International investors and developers are increasingly becoming involved in the Mexican market, with US and Canadian investors taking the lead, with the Europeans not far behind.
DIFA became the first German open-ended real estate fund to invest in Latin America last month by taking a 30% stake in the region’s tallest building – the Torre Mayor in Mexico City.
“In 2004, Mexico City saw a record 430,000m2 of space change hands against a backdrop of strong economic growth that reached 4.4%,” said DIFA board member Reinhard Kutscher.
“Dynamic development of the office market in Mexico City has generated interest among US and domestic pension funds. Due to rising demand, which is also being supported by the launch of real estate investment trusts, initial returns within Mexico City can be expected to fall.”
To support its upcoming entry into the Asian market, DIFA recently signed a strategic agreement with ING Real Estate.
Canadian group Reichmann International, owned by the family of Paul Reichmann, who developed Canary Wharf in London, developed the 55-storey tower in Mexico City in 2003 to provide 90,000m2 of high quality office space.
Letting agent Cushman & Wakefield Healey & Baker says the building has attracted international tenants (often a must-have for overseas investors), such as Hewlett Packard, Deloitte & Touche, McKinsey & Co and Mercer Management
The California Public Employees’ Retirement System (CalPERS), has been a major investor in Mexico. It recently announced its involvement in a joint venture with US developer Hines to develop a mixed-use property in Monterrey. Hines already has operations in Mexico City, and other major cities.
For CalPERS, the deal met an interest in working on residential and retail projects with Hines, though the two could pursue other types of development together as well, Hines said.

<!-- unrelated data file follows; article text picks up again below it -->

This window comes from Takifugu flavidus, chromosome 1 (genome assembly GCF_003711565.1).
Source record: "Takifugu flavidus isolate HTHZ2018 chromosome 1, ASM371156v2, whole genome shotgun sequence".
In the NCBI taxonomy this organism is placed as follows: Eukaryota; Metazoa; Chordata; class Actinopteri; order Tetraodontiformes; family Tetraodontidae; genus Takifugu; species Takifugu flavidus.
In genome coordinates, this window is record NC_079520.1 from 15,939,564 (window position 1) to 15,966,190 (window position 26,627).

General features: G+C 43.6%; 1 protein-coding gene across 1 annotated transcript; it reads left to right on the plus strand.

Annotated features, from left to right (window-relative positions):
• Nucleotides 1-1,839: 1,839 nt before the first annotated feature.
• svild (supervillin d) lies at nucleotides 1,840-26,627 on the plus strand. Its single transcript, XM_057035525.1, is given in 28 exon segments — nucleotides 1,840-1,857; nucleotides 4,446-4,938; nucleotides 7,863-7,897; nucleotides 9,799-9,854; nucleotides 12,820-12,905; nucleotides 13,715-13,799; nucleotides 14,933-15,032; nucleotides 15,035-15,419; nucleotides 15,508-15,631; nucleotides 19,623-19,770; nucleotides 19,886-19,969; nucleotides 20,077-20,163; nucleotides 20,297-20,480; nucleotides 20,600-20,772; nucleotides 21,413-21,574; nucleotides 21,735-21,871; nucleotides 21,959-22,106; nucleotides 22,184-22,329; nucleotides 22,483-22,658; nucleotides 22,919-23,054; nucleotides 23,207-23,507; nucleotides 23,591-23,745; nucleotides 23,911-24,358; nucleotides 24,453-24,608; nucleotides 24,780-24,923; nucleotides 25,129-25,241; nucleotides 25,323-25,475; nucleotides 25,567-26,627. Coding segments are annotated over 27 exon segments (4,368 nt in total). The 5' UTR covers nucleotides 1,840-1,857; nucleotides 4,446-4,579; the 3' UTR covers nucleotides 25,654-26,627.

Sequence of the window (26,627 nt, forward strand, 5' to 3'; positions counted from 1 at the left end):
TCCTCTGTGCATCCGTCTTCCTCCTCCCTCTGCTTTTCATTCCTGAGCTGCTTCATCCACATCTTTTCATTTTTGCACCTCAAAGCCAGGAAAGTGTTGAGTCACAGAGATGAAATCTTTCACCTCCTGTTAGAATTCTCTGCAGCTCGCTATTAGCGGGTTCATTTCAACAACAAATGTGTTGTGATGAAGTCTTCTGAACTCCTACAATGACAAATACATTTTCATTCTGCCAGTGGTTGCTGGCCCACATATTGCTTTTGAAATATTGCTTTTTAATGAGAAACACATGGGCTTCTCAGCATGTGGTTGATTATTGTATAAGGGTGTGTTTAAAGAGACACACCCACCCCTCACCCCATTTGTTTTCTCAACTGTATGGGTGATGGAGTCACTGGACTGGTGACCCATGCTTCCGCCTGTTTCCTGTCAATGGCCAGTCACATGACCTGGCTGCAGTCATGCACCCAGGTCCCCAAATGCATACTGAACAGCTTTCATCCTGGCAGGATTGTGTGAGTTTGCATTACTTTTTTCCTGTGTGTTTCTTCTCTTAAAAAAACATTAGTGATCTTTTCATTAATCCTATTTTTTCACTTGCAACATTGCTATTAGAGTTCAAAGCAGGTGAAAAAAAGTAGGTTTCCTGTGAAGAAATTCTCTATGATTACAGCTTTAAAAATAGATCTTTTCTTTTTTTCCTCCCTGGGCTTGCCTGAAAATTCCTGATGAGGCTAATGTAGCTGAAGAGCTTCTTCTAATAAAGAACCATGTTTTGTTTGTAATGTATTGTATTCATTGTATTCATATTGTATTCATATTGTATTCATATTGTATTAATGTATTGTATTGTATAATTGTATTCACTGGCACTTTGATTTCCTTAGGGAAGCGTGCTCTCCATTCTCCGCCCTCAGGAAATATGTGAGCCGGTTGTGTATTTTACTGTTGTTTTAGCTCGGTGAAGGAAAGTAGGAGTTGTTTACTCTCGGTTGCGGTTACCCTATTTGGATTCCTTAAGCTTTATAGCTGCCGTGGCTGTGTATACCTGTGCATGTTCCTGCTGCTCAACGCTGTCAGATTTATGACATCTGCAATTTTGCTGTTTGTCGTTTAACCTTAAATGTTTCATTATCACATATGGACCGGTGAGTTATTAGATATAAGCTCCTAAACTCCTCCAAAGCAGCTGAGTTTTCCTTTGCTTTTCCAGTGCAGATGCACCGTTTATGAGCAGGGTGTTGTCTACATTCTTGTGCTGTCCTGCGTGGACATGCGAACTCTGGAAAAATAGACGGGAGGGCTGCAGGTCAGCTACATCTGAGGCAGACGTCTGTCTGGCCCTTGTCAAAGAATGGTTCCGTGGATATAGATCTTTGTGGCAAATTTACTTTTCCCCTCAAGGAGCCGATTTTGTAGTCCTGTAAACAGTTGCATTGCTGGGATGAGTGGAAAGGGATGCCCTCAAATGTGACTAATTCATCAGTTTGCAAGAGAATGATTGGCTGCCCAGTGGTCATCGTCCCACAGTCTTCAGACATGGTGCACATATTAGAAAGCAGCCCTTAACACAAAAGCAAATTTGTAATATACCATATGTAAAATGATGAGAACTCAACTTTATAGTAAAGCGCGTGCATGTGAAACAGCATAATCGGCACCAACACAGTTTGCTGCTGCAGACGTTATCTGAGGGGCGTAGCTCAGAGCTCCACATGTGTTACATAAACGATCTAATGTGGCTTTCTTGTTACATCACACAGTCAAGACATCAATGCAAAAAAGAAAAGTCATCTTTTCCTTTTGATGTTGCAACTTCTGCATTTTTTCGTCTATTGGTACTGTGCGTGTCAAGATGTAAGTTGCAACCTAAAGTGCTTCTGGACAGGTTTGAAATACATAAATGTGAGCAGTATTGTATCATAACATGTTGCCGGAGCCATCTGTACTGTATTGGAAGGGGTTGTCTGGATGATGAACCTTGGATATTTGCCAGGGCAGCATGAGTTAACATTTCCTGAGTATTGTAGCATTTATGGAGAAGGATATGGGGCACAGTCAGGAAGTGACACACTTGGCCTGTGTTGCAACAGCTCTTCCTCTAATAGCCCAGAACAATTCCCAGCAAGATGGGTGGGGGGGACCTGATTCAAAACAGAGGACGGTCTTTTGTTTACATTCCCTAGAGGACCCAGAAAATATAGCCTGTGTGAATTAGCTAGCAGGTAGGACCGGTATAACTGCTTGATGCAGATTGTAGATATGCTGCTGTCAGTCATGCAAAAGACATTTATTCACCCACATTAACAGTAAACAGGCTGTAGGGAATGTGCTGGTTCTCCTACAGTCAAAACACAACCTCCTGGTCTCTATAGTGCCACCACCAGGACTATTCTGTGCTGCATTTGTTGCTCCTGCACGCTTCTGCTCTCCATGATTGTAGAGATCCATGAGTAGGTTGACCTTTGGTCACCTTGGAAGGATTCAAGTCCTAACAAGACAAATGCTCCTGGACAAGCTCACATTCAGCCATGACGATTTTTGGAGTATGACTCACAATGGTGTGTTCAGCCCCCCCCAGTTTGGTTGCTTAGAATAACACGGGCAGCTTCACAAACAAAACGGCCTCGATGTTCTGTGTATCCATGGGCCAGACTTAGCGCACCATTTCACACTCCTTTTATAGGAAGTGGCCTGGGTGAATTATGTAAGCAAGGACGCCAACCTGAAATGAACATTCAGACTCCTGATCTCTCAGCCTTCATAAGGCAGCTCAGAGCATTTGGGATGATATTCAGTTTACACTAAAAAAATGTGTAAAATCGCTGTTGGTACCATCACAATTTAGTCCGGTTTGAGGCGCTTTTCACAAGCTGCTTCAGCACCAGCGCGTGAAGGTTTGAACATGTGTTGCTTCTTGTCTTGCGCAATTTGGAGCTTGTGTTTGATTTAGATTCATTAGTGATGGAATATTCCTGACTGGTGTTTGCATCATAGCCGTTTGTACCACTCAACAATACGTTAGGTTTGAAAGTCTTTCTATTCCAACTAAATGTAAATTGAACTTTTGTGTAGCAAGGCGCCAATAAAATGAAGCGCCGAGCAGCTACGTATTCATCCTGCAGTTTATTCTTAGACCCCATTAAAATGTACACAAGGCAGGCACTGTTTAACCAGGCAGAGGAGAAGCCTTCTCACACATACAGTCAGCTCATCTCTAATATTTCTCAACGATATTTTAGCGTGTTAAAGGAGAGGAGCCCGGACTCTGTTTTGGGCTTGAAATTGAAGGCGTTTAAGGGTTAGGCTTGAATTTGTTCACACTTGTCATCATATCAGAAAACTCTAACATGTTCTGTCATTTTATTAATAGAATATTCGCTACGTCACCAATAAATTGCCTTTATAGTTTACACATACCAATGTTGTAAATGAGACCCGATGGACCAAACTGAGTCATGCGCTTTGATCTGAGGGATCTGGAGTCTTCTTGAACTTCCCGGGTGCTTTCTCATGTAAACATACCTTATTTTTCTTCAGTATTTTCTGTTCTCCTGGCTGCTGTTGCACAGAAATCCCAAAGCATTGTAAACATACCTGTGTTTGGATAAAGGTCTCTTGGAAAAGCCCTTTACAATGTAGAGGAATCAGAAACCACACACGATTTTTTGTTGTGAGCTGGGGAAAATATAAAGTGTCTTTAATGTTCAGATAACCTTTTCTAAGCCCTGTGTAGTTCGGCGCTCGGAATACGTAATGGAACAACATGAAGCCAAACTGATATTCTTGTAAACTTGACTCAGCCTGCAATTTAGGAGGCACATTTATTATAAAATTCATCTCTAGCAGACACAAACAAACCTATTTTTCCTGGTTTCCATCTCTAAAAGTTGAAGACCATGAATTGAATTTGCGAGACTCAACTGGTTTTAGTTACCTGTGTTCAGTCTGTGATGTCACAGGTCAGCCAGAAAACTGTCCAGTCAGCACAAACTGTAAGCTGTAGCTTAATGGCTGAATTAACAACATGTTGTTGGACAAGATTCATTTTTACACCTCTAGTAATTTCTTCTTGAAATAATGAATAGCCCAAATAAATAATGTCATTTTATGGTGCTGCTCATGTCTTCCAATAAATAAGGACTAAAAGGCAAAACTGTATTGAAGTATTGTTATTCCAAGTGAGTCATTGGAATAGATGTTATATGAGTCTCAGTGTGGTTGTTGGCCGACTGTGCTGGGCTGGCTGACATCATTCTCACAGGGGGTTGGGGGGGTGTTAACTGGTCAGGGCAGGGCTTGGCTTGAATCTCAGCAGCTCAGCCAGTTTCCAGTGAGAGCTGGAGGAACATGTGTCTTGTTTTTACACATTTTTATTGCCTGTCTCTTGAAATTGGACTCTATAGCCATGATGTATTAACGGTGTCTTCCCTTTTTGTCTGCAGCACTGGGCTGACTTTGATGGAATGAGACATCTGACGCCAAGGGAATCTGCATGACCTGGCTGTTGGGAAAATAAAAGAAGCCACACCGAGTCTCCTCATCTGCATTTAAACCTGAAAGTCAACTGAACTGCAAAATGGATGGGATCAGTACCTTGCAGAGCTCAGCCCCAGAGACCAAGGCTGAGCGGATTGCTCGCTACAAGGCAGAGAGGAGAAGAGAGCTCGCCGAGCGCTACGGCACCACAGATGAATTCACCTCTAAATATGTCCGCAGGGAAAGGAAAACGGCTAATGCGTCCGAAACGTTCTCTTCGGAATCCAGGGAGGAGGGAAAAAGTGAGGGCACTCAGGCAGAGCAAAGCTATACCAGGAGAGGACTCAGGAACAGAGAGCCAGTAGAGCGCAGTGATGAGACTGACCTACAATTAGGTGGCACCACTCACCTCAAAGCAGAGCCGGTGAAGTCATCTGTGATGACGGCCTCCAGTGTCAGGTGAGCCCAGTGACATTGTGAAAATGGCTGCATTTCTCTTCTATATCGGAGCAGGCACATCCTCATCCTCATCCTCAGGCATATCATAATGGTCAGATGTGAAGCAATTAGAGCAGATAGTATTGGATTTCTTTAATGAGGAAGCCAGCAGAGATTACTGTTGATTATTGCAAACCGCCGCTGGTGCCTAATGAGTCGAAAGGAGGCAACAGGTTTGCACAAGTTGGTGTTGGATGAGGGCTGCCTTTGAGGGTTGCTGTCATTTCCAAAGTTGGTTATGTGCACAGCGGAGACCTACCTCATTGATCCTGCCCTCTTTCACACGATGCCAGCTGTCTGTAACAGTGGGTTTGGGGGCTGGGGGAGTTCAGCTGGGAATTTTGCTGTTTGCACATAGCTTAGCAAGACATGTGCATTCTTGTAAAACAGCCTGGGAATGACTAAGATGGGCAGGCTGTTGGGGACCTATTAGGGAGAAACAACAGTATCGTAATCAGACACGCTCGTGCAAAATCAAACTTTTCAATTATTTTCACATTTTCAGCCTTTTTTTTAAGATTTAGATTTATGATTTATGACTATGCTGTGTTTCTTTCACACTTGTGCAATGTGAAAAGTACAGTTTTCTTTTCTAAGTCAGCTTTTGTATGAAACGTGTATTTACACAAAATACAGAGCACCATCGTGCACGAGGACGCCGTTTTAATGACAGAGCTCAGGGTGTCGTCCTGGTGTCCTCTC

Hines has $250m (e194.2m) and
$300m invested in Mexico so far and is
looking at four more projects. Mark Cover, director for the region, says the Mexican economy is becoming increasingly linked
to the US.
And in September last year CalPERS was a major investor in a consortium put together by LaSalle Investment Management, which carried out one of the largest deals in Latin America, buying a $300m portfolio of 53 properties in 12 cities from G Accion, a quoted Mexican real estate company.
Also involved in the consortium were British Columbia Investment Management Corporation and funds owned and controlled by the Jones Lang LaSalle group.
The portfolio comprised more than 5.6mft2 and included 52 industrial properties and one office building. Tenants of the buildings are primarily multinational corporations, with 100% of the leases denominated in US dollars – this is usually demanded by overseas investors in such markets, who don’t want rental income to be vulnerable to fluctuations in weaker currencies.
Amy Erixon, director of Mexican Operations for LIM, says: “We believe that the risks associated with investing in Mexican real estate have been decreasing at a rapid rate, as evidenced by the country’s achievement of an investment-grade rating.”
Earlier last year, LIM also advised CalPERS on the purchase of a 32% interest in a $100m portfolio comprising 21 industrial buildings in major Mexican cities.